Well, there was one, but that came later, two years after she’d left the show in 2006 to launch “30 Rock.”
Fey’s Sarah Palin imitation was a careermaker in itself, shooting her into the upper stratosphere of fame. People who knew nothing about her earlier work knew her for Palin. The sensation surrounding Fey-as-Palin helped bring viewers to “SNL,” but it also helped “30 Rock,” perhaps saving the much-honored-but-ratings-challenged sitcom from cancellation.
It helps that, in a wig and makeup, Fey looks eerily like the former governor of Alaska. But the imitation captures something else: Palin’s sass, her obliviousness, her knowing smile. Fey can turn it on without even opening her mouth — just a tilt of her head and a wink and the whole Palinosphere comes into focus.
“I knew from having worked at the show as a writer before that you try to find key words and sounds that help the impression,” Fey says. “You try to use as many of them as possible.” She demonstrates, drawing out the “awww” in “Tom Brokaw” to imitate how the former NBC anchorman speaks. “We tried to find what those sounds were [with Palin]. For me, it was words like ‘commentators,’ with all those hard r’s and o’s.”
Palin was a “good sport” about it when Fey was on the show a few weeks before the 2008 election. Fey stands clear of any political pronouncements, but she notes with further self-effacement: “She’s such a natural on television, much more so that I ever was. It took me a long time to get to the comfort level with the camera that she has.”
Fey adds that her parents, both Republicans, were amused by the bit, too — up to a point. “The first week I did it, they said, ‘That was great!’ The second week it was, ‘Oh my gosh, this is amazing. What a big splash this is.’ And then by the fourth week, it was like, ‘You know what? This is enough already. This is getting to be too much.’ “
Fey believes that the Palin bit has legs, but she’s making no promises. “At some point, I should probably just turn it back over to ‘Saturday Night Live’ and let someone who’s actually there full-time do it. But we’ll see what Lorne wants to do when the time comes.”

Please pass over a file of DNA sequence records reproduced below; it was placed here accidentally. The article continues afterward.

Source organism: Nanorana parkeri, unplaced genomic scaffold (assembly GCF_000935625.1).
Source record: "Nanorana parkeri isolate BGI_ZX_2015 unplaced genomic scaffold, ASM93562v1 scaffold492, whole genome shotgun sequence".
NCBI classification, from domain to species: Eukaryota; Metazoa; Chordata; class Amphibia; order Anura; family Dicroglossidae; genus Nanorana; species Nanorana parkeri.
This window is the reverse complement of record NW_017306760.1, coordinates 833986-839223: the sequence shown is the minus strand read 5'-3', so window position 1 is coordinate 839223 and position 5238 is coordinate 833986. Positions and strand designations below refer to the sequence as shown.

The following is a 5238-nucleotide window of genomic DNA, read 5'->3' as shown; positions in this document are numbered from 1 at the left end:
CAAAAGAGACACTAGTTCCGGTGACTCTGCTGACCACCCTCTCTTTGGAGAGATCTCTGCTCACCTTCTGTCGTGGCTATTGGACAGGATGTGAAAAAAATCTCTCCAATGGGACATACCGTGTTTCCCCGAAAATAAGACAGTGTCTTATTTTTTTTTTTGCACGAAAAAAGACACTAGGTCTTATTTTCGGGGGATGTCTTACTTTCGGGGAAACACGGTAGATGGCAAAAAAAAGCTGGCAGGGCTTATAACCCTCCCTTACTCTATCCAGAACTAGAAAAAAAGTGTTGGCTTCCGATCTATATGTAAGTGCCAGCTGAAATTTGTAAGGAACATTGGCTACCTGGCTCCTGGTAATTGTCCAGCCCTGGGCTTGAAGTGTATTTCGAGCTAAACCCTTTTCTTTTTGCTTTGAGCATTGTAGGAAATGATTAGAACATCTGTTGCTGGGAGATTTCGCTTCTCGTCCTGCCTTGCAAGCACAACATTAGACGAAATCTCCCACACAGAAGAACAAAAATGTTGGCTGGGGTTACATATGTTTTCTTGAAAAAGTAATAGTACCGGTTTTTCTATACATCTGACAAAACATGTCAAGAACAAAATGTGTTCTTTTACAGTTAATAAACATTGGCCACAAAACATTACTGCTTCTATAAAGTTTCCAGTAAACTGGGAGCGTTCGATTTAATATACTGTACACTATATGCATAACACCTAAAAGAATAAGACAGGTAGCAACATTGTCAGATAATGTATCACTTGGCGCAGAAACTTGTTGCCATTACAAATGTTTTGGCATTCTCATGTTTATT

With her career arguably at its apex (and a probable Palin presidential candidacy sure to keep her vital), Fey remains focused, as always, on her work. She and the cast of “30 Rock” are signed through next season, which means more movie scripts (she wrote and starred in the hit “Mean Girls,” based partly on her high-school days) are unlikely any time soon. In the meantime, she remains blissfully, utterly scandal-free, unusual for someone so famous. Married for seven years to another Second City alum, Jeff Richmond (“30 Rock’s” composer), Fey doesn’t rate even the most tenuous, unsourced mentions in the tabloids and gossip columns. “It’s easier now because I’m old and never go anywhere,” she says. But she’s also the consummate good girl: “I would hate any drama like that!”
The only controversy about her may be whether the Kennedy Center’s official stamp as a comedy legend is coming too soon, or at least before a long line of other greats are honored. (A long short list of potential Twain recipients: Robin Williams, Jerry Seinfeld, Joan Rivers, Phyllis Diller, David Letterman, Jerry Lewis, Don Rickles, Larry David, Steven Wright, Robert Klein, Chris Rock, Eddie Murphy, Woody Allen, Mike Nichols, Mary Tyler Moore, Carol Burnett and, yes, Betty White.)
Peter Kaminsky, one of the producers of the Twain Prize television program, says that the Kennedy Center’s board chose Fey because: “We’re recognizing a body of work that is important to our culture. What Tina has done has come to define humor in our culture today. It’s not an award for quantity, and it’s not a career-sunset award. It’s for a person whose body of work is defining of our time.”
Who could argue with that? Well, Tina Fey might, but then that’s just her.